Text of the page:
no comments

Understanding naloxone

Using this lifesaving treatment to reverse an opioid overdose

Naloxone (also known by its brand name Narcan) is a medication that can reverse an overdose from opioids including heroin, fentanyl, and prescription opioid medications. Naloxone is safe, readily available, non-addictive, light to carry, requires no medical training or authorization, and is easy to use. Anyone can get naloxone. Pharmacies have “standing orders” for naloxone, which allows pharmacists to dispense naloxone to anyone without an individual prescription from a medical provider. [1] 

What are opioids?

Opioids are a type of medication used to treat pain. They can be made naturally from the poppy plant (like opium, morphine, or codeine), made synthetically in a lab (like fentanyl or methadone) or using a combination of both. Opioids are also made and sold illicitly (like heroin). When used correctly, opioids provide relief to those suffering from pain related to an accident, injury, or disease. When misused, opioids devastate lives with dependence, addiction, overdose, and death. [1]  

According to the Centers for Disease Control and Prevention (CDC), more than 107,000 Americans died of an unintentional overdose in 2021. [1] This number represents a more than 30 percent rise compared to 2019. [2] The rise in overdoses is not just limited to adults. Adolescent overdose deaths have doubled from 2010 to 2020 and rose another 20 percent in 2021. [3] In nearly 40 percent of overdose deaths, someone else was present. [4] This suggests that a bystander with the right knowledge and tools has an opportunity to save a life. 

Accessing naloxone

Naloxone may be covered by insurance, or may be accessed via community programs for a low cost or no cost. Naloxone will not reverse overdose resulting from nonopioid drugs like cocaine, benzodiazepines (“benzos”), or alcohol. [1]  However, naloxone is safe and will not harm a victim of a nonopioid overdose or an overdose caused by a mixture of drugs. That’s why it is always best to use it if in doubt. Everyone should carry naloxone.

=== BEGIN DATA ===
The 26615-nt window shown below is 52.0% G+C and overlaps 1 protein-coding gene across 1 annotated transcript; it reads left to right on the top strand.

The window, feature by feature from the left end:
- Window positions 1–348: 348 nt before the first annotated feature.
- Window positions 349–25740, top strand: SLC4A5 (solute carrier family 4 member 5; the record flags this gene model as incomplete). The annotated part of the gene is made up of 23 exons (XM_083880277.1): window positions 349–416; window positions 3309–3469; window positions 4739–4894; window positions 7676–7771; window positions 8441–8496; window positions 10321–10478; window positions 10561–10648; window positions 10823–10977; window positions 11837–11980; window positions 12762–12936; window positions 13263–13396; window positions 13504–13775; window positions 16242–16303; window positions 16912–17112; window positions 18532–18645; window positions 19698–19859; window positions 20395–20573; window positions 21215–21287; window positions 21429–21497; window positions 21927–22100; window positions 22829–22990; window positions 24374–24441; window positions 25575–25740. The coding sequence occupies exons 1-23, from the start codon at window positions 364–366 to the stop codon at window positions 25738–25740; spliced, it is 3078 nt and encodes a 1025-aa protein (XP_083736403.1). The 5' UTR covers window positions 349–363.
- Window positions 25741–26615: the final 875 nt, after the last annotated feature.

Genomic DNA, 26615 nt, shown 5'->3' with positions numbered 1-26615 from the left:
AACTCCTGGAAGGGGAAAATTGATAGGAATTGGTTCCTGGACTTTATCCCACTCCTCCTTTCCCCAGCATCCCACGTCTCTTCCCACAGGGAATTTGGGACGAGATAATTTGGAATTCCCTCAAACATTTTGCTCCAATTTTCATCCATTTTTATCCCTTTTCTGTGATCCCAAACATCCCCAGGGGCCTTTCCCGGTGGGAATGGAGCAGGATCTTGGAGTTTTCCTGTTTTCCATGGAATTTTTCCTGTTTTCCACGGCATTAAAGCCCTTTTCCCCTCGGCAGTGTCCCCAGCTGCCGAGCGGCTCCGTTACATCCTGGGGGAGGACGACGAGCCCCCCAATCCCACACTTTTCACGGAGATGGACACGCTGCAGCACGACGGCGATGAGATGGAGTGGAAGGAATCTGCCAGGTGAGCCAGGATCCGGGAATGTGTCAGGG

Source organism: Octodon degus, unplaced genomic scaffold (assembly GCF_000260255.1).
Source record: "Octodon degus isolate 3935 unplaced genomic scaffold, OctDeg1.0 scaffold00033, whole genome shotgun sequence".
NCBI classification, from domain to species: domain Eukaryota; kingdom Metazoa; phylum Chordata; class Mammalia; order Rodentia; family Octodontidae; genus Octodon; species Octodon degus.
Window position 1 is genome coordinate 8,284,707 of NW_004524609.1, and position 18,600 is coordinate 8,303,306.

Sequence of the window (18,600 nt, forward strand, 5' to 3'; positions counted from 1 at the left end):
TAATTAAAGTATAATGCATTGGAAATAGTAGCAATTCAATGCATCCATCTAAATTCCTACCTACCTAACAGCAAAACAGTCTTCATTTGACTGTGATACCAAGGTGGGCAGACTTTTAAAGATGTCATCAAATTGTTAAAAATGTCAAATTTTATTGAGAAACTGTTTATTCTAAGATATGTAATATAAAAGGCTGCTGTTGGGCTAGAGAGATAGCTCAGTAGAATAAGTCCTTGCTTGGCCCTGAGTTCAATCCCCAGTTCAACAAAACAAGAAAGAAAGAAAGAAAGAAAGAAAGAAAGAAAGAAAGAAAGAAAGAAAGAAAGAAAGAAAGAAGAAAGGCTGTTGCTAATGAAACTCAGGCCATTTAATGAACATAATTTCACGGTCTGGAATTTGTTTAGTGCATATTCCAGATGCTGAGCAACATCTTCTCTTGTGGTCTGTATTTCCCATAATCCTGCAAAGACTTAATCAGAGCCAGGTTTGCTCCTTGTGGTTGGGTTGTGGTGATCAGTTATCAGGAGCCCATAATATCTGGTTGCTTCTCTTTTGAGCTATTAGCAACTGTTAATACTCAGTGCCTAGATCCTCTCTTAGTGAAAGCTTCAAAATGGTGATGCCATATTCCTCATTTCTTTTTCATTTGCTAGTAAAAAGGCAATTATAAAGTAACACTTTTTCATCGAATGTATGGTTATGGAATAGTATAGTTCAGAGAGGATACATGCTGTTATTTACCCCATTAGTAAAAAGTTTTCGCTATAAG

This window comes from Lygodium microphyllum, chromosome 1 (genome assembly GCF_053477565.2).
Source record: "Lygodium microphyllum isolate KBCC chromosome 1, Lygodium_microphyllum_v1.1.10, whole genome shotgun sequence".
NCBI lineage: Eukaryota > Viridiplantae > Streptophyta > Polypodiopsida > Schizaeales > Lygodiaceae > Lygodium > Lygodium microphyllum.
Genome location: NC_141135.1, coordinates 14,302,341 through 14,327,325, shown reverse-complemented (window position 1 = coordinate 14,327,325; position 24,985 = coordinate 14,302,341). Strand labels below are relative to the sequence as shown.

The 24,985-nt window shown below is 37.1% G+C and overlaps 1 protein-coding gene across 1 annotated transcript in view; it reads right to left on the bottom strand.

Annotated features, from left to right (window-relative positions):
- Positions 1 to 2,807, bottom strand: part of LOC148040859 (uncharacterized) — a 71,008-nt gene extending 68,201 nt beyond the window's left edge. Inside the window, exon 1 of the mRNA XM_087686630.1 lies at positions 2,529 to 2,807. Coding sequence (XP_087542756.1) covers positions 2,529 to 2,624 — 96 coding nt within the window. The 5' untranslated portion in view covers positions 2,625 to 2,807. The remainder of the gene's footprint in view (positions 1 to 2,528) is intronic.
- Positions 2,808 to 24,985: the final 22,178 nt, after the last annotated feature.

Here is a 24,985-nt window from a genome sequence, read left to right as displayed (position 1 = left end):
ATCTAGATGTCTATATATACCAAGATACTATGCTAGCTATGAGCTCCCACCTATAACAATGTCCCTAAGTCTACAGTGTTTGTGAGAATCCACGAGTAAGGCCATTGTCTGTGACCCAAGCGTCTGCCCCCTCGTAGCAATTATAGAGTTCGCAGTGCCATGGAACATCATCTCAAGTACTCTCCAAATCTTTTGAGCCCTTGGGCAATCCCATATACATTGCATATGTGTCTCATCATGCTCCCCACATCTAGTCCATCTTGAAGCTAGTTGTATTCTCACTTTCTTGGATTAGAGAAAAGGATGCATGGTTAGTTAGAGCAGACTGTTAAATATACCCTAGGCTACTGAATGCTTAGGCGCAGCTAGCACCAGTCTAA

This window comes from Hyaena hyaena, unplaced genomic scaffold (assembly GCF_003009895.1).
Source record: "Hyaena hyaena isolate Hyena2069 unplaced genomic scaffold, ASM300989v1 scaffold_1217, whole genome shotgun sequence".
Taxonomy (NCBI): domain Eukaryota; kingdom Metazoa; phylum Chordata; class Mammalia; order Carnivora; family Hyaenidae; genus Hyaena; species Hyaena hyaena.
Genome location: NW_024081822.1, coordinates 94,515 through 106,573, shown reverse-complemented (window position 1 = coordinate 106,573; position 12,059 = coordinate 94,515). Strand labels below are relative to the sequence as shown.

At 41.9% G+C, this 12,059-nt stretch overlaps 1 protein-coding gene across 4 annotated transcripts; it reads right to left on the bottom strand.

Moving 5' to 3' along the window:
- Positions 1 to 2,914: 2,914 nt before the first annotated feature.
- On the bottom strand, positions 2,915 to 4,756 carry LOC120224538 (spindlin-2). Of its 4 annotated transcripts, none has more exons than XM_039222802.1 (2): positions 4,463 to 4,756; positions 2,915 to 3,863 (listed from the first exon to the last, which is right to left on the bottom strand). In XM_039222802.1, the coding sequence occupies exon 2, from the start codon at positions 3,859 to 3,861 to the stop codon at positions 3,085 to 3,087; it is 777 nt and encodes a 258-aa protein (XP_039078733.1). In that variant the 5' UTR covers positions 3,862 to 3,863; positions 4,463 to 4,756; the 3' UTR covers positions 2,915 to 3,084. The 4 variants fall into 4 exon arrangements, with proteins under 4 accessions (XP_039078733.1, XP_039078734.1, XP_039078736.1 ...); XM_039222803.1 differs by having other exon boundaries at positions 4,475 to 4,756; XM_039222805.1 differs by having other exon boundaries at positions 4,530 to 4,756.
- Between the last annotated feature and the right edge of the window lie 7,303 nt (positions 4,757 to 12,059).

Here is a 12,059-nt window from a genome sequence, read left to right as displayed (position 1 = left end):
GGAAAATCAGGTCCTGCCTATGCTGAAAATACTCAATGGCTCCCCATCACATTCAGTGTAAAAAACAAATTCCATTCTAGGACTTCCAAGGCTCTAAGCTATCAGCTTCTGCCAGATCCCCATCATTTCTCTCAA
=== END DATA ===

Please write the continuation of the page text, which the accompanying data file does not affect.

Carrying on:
How to recognize an opioid overdose

An overdose can happen to anyone of any age who uses opioids. It does not only happen to those who use heroin and other illicit substances mixed with fentanyl. An overdose can happen if someone forgets that they took pain medications and takes them again. Pharmacists, medical providers, or local and online trainings can offer instruction on giving naloxone. To learn more about overdose response, trainings are often available through local agencies or your county health department. [1] 

Signs of overdose:

  • Small, constricted “pinpoint pupils”
  • Falling asleep or losing consciousness
  • Slow, weak, or no breathing
  • Choking or gurgling sounds
  • Limp body
  • Cold and/or clammy skin
  • Bluish or purplish lips or nails

If you suspect someone is experiencing an overdose:

  • Call 911 Immediately.
  • Administer naloxone, if available.
  • Try to keep the person awake and breathing.
  • Lay the person on their side to prevent choking.
  • Stay with the person until emergency help arrives or at least four hours after giving naloxone. 

Accessing care

You can make a difference in the ongoing opioid epidemic by learning about naloxone, equipping yourself with it, and spreading the word.

For those struggling with substance use, recovery is possible. Don’t wait to get started. Look for information on your state or local health department’s website or talk with your health care provider for treatment and referral services available in your area. 

UPMC Health Plan can support you or a loved one on the journey to better your mental and behavioral health.

To learn more about our coverage and resources, visit these webpages:


1 Centers for Disease Control and Prevention, Provisional drug overdose counts. National Center for Health Statistics. Updated June 5, 2022. Accessed June 20, 2022.

2 Ibid.

3 Friedman J, Godvin M, Shover CL, et al. Trends in drug overdose deaths among US adolescents, January 2010 to June 2021. JAMA 2022; 327(14): 1398-1400. doi:10.1001/jama2022

4 O’Donnell J, Gladden RM, Mattson CL, et al. Vital Signs: Characteristics of Drug Overdose Deaths Involving Opioids and Stimulants — 24 States and the District of Columbia, January–June 2019. MMWR Morb Mortal Wkly Rep 2020; 69:1 in drug 189–1197. icon).